REVISIT TO THE DIT DESIGN STUDIO
Bwere, Daniel E. September 27th, 2020.
So here I am prepping with my friends for the Lemelson Engineering Internship interview come summer 2020. I’m just in my headspace all-reaching for an internship position abroad, preferably at Rice University in the United States.
I got through with an internship position at Malawi. That’s still great considering the need for exposure I long for from abroad and I’ve never been abroad-at least in my grown-up awareness.
Here comes, Corona and stuck we are wherever we are. The insecurities and chaos brought about by the pandemic was and still is something none can fathom. Thus, internships have to be conducted virtually. Unfortunately, at our University, we couldn’t adhere to the 40-hour week routine of working virtually while carrying on with the ongoing syllabus. So we had to drop the internship till our Industrial Practical Training come September.
Our field training began mid-September with lots of new faces, approaching a dozen I presume. We gather around our instructor, Julia, the passionate engineer and fast instructor . She outlines and elaborates what we will be doing for the coming 8 weeks in the DIT Design Studio as part of our Industrial Practical Training.
So as you can guess as the title goes, I am not new to the studio. And so the outline feels very redundant to me. But Julia says, “there’s lots for you to do too!”. Well, I didn’t expect much.
There the list goes:
- Test soldering irons
- Clean the laser machinery
- Troubleshoot broken Arduino Uno’s
- And so forth…it goes. Well, yeah. It’s a technician’s list, aye? Hehehe I fancy it though.
I begin with the soldering irons, turns out at least all of them are broken with one being feasibly replaceable in our locality. The tips had burned out (oxidation and other metallic processes) making the tips not work well on melting the solder wire. I went to buy several tips, only to find out 40W tips were the only available compared to the multitude of 30W tips we had (well, not exactly a multitude-just 5 out of 7). I was disappointed to say in the least, but at least we got one to work with. So that one was fixed, and more recommendation was given to Julia on the concerns of proper use of soldering irons (as far as I researched on proper use of them, and realized we were kinda rushing them to their burnout) and also better soldering stations.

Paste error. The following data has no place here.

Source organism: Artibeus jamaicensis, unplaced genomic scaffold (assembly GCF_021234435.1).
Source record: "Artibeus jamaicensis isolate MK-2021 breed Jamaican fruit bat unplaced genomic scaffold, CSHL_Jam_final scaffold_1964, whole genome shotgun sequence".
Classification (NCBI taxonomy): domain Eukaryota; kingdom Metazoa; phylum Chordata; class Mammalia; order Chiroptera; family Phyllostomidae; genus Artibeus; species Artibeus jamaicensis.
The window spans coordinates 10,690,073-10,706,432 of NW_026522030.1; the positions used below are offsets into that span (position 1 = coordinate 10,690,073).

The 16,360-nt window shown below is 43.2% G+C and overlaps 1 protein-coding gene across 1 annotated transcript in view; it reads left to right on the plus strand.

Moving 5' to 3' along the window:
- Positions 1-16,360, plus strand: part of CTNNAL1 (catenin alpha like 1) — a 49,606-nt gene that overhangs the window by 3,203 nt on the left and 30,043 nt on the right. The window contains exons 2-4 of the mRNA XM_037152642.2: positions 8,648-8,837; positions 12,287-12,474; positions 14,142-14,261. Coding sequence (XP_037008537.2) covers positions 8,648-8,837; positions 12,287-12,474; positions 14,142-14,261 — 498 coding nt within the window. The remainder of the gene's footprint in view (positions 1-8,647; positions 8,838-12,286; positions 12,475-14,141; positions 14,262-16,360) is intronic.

Next, for the sake of coding, I chose to troubleshoot the Arduinos as I really love coding. It turns out we had two versions of the Arduino Uno boards from different vendors. And one version seemed to be dying out earlier. So this one Wednesday as Julia is teaching the new interns some basic Arduino skills, almost a quarter of the interns had at least a single problem with the Arduino board or computer they had. Some problems would be easier as deleting all the Arduino libraries in the “C:/” Arduino folder got it working, while others had involved further Uno board troubleshooting. I came to realize, I liked the troubleshooting experience far better than I had initially presumed. The things one has to go through to successfully troubleshoot are so enlightening on different aspects for one to just learn in a quick initiation of Arduino skills. Well, I played around, tinkering the Uno boards, trying to reflash the firmware, even tried some hackable firmware like Optiboot. At the end of the day, nothing was fruitful. I was mentally exhausted, but the amount of new stuff I had just learned over the whole troubleshooting process was satisfying enough to counter the exhaustion.
I can say, I kind of love being a helpful technician (yes, I’m an intern). It gets me lots of new concepts and a whole lotta bigger perspectives on the basic ideas I learned from the DIT Design Studio in my last internship of summer 2019.